Jumping Genes Provide Extensive “Raw Material” for Evolution, Penn Study Finds

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Media Contact:Karen Kreeger | karen.kreeger@uphs.upenn.edu | 215-349-5658June 1, 2010

PHILADELPHIA - Using high-throughput sequencing to map the locations of a common type of jumping gene within a person’s entire genome, researchers at the University of Pennsylvania School of Medicine found extensive variation in these locations among the individuals they studied, further underscoring the role of these errant genes in maintaining genetic diversity.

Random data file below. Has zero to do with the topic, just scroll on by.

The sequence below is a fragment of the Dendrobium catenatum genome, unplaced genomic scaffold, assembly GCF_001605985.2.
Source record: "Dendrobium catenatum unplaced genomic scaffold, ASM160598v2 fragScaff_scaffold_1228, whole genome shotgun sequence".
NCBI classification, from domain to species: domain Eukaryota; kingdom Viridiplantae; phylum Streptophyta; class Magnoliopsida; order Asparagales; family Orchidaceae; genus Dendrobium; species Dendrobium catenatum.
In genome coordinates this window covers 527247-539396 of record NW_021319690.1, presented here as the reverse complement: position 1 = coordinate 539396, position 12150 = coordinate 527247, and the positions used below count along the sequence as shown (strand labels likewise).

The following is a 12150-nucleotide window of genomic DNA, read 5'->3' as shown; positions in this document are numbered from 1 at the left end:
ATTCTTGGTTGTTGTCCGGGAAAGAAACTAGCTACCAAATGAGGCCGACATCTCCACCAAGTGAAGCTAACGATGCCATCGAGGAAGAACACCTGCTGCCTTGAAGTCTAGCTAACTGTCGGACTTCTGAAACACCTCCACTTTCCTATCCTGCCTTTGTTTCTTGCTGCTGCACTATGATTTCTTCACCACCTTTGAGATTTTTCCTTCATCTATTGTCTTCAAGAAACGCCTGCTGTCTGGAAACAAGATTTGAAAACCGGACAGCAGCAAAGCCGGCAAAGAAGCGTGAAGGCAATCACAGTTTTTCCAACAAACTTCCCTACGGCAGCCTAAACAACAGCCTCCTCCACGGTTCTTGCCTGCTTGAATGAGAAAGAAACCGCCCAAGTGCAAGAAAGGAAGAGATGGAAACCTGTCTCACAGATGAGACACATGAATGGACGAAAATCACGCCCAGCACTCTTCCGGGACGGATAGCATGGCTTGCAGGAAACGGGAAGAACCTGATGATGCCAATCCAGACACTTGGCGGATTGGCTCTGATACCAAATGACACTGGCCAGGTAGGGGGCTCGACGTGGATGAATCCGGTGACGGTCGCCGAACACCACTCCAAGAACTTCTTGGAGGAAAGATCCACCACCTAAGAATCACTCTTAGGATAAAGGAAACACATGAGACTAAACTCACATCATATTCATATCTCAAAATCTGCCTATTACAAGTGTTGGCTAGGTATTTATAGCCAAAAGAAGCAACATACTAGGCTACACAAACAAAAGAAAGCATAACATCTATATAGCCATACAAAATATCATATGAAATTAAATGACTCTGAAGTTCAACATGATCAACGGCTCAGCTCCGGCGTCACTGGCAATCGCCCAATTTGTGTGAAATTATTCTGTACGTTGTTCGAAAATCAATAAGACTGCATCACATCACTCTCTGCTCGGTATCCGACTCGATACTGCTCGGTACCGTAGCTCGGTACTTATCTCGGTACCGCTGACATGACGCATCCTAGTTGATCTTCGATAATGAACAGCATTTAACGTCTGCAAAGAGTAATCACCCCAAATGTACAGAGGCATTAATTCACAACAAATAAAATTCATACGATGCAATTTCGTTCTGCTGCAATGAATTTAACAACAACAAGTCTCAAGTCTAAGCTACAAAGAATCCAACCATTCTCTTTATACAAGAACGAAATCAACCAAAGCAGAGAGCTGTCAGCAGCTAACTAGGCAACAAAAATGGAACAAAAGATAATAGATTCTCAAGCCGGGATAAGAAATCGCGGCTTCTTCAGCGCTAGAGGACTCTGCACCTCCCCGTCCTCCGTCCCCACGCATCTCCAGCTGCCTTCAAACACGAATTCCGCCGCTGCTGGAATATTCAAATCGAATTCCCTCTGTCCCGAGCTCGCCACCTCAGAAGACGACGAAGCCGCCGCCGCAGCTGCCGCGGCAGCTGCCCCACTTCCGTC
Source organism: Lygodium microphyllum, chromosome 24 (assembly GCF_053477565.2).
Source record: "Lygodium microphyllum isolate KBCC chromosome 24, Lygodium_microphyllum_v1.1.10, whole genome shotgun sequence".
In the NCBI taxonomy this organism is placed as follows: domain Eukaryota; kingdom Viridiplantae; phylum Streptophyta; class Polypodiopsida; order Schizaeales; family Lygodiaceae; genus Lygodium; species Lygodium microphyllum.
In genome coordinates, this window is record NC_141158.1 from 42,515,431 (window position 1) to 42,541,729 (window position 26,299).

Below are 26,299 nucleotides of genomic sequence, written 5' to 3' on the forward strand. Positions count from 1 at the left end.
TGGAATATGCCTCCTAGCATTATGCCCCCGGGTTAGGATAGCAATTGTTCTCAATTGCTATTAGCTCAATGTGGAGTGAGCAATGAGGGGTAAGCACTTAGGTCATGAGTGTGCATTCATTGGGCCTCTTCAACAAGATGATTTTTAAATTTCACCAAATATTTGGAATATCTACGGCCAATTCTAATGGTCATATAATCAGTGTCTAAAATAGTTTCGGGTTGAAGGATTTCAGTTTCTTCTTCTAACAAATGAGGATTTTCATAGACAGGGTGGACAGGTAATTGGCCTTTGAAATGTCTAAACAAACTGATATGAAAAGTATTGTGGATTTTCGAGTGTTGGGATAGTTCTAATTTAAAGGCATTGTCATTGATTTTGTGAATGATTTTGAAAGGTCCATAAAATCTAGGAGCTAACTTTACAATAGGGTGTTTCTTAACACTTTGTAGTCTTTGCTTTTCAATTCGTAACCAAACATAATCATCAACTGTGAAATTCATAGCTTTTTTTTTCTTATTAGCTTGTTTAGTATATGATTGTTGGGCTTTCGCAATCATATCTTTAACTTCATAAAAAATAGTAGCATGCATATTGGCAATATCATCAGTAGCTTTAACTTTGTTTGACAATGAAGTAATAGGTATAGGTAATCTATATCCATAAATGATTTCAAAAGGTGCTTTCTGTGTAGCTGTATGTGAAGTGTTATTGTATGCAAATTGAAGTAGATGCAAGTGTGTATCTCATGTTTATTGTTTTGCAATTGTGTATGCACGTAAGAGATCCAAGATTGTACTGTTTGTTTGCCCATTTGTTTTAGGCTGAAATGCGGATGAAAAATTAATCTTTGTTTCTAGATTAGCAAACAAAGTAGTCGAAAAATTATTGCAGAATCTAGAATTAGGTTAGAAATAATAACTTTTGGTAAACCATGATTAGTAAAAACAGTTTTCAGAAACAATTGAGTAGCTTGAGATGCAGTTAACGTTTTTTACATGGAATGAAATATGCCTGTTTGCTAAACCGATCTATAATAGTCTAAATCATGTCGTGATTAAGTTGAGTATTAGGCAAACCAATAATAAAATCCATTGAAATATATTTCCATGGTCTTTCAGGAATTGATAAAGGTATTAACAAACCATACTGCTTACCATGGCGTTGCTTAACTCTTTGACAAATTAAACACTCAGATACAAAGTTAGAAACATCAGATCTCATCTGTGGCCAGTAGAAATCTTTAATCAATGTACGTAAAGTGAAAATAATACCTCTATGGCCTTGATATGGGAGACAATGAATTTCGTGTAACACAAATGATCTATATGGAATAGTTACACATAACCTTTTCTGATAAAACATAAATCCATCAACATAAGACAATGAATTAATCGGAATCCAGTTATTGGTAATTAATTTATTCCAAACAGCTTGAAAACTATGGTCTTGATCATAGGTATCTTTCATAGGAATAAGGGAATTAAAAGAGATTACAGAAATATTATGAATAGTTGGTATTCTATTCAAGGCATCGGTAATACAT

The investigators determined that any two peoples’ genomes differ at roughly 285 sites out of the 1139 sites studied. These results were found by scanning the genomes of 25 individuals, 15 of which were unrelated. They report their findings online in Genome Research.

Click here to view the full release on the the Penn Medicine News site.

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